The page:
What is a ‘top company’?

Last week I received a copy of the most recent list of the ‘Top 100 Northern Ireland Companies’ – but its title prompted me to wonder: What is a ‘top company’?  writes Prof Simon Bridge

The publication itself states that the list is ‘a record of the most successful companies in Northern Ireland’ and that this is ‘mainly measured by level of pre-tax profits’ (in the last filing year). But who has decided that recent profit should be the main criterion for success?

I remember hearing the explanation that ‘an enterprise is a goal-realisation device’ – so is success for businesses the achievement of the owners’ goals? Research suggests that, even in the case of technology businesses (where money might be supposed to be the key motive) wealth attainment was near the bottom of their founders’ value measures. Also researchers have found that and successful entrepreneurs often felt a need to ‘give back’ to communities, employees, customers and other stakeholders – and the pursuit of non-pecuniary benefits has led to a higher probability of business survival. So, should ‘top’ companies be the most profitable or the instead the most successful – and success can be different things for different businesses.

The link between businesses and profit is often not as direct as might be supposed. While it might seem that, to make more profit, a business should try to grow bigger, there is evidence that growth can paradoxically limit the life of a business – as Geoffrey West explains in his book Scale. Therefore profit-driven attempts to grow a business might have the effect of reducing its sustainability (never mind the sustainability of the wider world). Further, in his book Obliquity, John Kay suggests that in business ‘many goals are more likely to be achieved when pursued indirectly’ and ‘the most profitable businesses are often not the most profit oriented’. In elaborating on this he points out that:

‘Businesses do not maximise anything. The most successful business leaders like Marks or Walton or Gates pursued the unquantifiable, but entirely meaningful, objective of building a great business. A great business is very good at doing the things we expect a business to do – rewarding its investors, providing satisfying employment, offering goods and services of good quality at reasonable prices, fulfilling a role in the community – and to fail in any of these is, in the long run, to fail in all of them.’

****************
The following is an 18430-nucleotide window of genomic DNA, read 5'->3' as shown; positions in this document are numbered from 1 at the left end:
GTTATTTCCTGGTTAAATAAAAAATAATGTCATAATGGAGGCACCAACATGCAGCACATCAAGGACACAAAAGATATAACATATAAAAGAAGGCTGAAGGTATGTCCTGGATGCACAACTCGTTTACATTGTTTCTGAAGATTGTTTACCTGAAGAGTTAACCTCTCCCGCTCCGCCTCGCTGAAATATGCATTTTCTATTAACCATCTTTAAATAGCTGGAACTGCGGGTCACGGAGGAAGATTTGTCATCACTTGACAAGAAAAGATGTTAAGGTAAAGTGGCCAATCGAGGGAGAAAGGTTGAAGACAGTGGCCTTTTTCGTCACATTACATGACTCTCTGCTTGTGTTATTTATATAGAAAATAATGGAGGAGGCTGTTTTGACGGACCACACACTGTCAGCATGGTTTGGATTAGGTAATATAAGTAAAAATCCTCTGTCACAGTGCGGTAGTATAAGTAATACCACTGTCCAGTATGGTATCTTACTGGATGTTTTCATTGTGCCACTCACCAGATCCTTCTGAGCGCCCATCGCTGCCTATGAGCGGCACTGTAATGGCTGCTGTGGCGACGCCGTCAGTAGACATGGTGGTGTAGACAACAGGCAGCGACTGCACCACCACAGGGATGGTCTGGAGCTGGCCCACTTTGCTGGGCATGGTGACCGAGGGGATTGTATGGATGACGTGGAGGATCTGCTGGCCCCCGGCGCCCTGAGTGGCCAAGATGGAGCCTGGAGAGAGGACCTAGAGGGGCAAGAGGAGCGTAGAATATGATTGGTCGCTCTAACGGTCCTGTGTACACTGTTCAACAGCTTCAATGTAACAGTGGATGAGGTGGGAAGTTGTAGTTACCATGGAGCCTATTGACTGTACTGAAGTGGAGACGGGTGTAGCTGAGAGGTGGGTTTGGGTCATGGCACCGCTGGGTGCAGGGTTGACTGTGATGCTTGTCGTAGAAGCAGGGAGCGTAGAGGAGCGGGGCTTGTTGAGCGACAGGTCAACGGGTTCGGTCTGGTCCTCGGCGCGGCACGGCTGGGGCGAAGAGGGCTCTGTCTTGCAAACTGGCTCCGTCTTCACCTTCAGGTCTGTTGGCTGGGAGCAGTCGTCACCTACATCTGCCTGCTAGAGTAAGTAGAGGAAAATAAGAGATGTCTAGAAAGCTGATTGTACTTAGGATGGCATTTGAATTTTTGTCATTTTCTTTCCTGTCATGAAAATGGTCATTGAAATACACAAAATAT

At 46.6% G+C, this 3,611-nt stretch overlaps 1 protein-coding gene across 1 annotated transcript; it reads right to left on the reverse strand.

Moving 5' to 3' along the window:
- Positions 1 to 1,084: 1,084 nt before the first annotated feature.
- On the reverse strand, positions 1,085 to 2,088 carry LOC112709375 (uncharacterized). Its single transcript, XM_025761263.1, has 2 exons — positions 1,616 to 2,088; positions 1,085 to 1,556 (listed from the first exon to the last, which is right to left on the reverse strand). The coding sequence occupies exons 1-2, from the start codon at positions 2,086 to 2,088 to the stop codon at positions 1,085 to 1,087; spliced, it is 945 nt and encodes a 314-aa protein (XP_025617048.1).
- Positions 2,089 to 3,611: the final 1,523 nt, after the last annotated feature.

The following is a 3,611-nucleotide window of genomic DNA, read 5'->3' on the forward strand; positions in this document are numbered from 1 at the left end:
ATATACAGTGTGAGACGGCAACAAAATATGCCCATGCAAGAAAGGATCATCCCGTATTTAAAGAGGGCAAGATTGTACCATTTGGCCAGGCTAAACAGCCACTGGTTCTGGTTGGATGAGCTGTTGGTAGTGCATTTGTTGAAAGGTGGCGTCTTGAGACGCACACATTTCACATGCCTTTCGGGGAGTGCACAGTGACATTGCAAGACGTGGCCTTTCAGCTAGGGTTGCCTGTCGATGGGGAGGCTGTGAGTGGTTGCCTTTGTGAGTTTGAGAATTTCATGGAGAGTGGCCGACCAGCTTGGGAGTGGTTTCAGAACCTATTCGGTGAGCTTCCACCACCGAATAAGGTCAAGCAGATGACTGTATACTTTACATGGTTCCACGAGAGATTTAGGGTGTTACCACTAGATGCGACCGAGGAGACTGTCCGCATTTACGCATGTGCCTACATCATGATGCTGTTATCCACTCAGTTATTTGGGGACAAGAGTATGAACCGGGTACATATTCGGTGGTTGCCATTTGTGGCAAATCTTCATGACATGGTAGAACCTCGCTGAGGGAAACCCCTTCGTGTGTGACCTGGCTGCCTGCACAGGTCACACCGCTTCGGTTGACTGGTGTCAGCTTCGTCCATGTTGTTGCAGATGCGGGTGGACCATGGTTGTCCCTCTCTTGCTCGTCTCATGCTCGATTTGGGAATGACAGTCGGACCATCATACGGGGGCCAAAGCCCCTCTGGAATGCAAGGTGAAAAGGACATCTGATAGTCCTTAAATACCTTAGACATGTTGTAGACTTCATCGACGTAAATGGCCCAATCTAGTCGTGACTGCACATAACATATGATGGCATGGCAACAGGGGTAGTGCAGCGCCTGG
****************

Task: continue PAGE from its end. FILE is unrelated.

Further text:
I accept that there is a widely shared view that the purpose of businesses is to make profits – and has that come from people like Milton Friedman who, in an article in the New York Times Magazine declared that ‘the social responsibility of business is to increase its profits’. But actually the article was about large corporations whose shareholders may have expected the directors they appoint to maximise their financial returns – and most businesses are not large investor driven corporations.

Nevertheless are we in danger of unthinkingly accepting the focus on profit and is that reinforced by publications like the ‘Top Companies’ list? Compilers of such lists need to use clear and relatively accessible metrics, but does their use of those metrics then help to perpetuate a mistaken, misleading and possibly damaging view of business? Indeed Goodhart‘s law suggests that a highlighted metric can become the perceived target – and then ceases to be a useful measure. If there a conventional wisdom that businesses should be trying to maximise their profits, do things like this list reinforce that, even if unintentionally?

Businesses need to make money in order to survive but should they survive in order to make money? We need to eat in order to live but that does not mean that we should live in order to eat. Is the underlying problem, when assessing success, that businesses are not the right focus – because they are just devices of their owners? Should the focus instead be the people involved in business and their success, individually or collectively? What do they want their businesses to do and what for them will be success? Non-pecuniary aims may not be as easy to measure but they are still the aims and trying to maximise profit can actually harm then. Yes, we want a stronger economy, but is that best achieved obliquely and will a direct focus of the profitability of the businesses within it actually have a contrary effect?


Milton Friedman, Article in the New York Times Magazine, 13 September 1970

John Kay, Obliquity (London: Profile Books, 2010)

Geoffrey West, Scale, (London: Wiedenfield & Nicholson, 2017)

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